The results in Q4 were worse than thought even after an enormously bad Q3 which convinced Cryan to suspend the bank’s dividend indefinitely.

In addition, revenue declined to €6.6 billion in the quarter, from €7.8 billion a year earlier, because of “challenging market conditions,” the bank said, without giving further details. It said the figures are preliminary and that it would report more details on Jan. 28.

“Challenging market conditions” is unrelated to capital rules. Capital does not dictate revenue, only the potential for efficiency of that revenue. Here we see very plainly that it is revenue contracting which is the proximate problem. And yet, because there is still this belief in recovery, it can “only” be capital driving banking retreat all across FICC. “Challenging market conditions”, especially at Deutsche, mean Janet Yellen’s fairy tale was a lie and the bank must pay for believing in it.

If it were just one bank, so be it. This is widespread, systemic stuff.

Tougher rules on capital and compliance, patchy client activity and a shift toward electronic trading have crimped margins in key FICC markets since the crisis, forcing banks to pull back and cut staff. Data from Coalition, a London-based consultancy, shows that aggregate FICC revenues across 10 of the top investment banks dropped by 26 per cent between 2010 and 2014, and were expected to drop another 5 per cent last year.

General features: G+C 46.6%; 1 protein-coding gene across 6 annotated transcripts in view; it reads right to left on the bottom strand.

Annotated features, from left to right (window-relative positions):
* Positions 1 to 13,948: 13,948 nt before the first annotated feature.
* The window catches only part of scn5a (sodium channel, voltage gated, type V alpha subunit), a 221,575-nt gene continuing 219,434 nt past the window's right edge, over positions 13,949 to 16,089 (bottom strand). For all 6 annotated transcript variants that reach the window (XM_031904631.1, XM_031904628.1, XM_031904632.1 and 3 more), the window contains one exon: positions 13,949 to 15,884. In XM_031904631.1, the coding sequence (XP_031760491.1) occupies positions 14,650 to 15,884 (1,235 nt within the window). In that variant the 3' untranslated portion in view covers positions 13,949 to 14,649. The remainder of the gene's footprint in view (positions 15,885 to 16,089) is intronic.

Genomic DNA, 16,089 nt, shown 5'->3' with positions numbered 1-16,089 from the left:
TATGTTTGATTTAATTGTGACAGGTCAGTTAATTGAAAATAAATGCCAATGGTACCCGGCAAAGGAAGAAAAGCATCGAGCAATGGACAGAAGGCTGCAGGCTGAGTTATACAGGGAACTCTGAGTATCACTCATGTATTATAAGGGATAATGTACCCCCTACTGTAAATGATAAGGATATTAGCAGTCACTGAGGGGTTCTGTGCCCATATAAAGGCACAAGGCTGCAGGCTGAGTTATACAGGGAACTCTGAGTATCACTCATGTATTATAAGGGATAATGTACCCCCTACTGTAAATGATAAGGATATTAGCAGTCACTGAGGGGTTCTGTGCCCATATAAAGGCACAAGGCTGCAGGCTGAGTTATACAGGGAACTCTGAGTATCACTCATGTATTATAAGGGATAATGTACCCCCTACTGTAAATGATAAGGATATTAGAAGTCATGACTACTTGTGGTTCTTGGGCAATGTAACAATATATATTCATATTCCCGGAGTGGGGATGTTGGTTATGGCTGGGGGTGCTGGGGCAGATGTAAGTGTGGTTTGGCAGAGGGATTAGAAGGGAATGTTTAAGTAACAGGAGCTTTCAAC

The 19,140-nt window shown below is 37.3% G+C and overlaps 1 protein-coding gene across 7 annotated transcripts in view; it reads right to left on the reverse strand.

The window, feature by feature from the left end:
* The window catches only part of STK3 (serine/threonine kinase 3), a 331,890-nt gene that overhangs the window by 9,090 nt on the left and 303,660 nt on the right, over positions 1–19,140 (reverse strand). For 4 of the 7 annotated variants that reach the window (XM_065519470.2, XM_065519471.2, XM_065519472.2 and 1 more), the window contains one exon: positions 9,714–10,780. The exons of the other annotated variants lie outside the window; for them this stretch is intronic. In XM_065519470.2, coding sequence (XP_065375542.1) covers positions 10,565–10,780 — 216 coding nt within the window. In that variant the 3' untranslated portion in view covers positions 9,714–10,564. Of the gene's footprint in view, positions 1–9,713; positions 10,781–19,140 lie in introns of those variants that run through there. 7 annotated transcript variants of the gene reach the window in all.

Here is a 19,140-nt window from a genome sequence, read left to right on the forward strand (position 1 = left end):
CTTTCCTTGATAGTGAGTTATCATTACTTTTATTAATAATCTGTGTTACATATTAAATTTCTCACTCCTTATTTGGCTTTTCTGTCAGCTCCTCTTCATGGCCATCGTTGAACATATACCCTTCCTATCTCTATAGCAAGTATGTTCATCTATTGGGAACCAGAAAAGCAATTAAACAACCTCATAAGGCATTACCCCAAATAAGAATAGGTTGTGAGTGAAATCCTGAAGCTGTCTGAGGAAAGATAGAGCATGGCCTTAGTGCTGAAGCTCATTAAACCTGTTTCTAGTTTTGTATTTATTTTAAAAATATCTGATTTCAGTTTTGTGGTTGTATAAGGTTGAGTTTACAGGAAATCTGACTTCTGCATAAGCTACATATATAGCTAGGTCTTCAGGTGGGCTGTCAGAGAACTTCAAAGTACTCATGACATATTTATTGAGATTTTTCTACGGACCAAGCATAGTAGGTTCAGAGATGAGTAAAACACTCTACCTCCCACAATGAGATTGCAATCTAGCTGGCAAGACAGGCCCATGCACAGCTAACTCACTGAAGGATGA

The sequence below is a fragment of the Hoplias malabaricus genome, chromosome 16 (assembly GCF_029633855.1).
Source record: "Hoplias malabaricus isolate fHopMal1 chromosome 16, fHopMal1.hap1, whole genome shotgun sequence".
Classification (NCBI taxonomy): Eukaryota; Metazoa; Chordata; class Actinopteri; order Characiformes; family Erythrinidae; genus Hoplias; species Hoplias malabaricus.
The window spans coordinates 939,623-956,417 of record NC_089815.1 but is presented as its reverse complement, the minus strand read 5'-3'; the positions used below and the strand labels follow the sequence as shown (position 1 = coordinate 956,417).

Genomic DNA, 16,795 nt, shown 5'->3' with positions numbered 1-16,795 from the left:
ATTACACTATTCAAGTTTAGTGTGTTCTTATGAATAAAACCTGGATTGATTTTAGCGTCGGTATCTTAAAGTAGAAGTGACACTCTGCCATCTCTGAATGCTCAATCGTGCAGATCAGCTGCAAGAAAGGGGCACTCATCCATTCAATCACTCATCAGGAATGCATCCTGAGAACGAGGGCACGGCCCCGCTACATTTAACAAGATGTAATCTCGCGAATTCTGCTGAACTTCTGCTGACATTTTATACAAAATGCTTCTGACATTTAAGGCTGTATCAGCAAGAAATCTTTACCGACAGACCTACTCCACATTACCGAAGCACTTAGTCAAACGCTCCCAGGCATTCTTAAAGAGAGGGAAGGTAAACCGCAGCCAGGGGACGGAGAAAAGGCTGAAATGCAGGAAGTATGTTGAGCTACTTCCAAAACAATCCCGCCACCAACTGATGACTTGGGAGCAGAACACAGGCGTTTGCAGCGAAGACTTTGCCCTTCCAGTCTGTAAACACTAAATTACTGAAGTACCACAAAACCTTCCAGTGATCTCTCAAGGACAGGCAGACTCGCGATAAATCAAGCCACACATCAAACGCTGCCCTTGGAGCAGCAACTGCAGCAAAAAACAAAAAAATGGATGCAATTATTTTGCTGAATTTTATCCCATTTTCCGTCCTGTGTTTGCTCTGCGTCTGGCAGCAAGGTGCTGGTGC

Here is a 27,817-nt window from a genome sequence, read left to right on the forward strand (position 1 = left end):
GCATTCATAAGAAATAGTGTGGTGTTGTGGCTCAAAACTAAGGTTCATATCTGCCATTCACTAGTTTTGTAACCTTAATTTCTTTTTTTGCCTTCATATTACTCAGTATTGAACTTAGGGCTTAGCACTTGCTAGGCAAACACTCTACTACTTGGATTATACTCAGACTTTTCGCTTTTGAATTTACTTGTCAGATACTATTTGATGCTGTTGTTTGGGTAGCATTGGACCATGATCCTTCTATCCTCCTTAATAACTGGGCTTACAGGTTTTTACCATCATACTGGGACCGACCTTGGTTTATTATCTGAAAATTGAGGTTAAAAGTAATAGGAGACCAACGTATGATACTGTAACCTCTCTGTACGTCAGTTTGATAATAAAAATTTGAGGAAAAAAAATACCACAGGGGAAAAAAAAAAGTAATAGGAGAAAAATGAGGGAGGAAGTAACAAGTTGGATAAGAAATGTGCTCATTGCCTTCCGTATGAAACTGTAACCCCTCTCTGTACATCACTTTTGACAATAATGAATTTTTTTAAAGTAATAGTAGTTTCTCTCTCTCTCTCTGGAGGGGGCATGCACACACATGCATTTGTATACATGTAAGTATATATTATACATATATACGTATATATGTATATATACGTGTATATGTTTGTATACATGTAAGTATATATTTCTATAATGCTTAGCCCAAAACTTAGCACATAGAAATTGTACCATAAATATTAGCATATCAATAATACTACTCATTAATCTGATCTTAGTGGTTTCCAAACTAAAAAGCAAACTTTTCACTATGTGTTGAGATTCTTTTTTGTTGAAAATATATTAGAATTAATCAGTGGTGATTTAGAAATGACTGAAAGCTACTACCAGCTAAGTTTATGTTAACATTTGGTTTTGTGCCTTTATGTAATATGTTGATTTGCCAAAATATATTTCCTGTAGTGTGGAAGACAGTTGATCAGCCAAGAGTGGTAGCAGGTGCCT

It is an amazing coincidence, then, that the world is suddenly short of dollars while the biggest banks are no longer interested in trading them and the financial products they support. You can chicken and egg this all you want at this point, it matters little whether it was the lack of recovery that kicked off the withdrawal and created the challenging market conditions or the challenging market conditions that killed the recovery and forced the retreat. In some ways, it’s all one and the same bound together by calculations of expected volatility; my own view is and has been that banks saw the fruitlessness of QE and where the economy was going (bond market, inflation expectations) and precipitated weakening still further the hollowed out husk of the former eurodollar system. The events of 2007 and 2008 left just such a fragile existence.

It’s all about profit opportunity which in FICC is dictated more so fundamentally if not artificially. In other words, without the Fed to dictate sentiment in fixed income through QE, banks are left to the forces of actual economics – and that has been the problem. Morgan Stanley’s Q4 update was just that clear: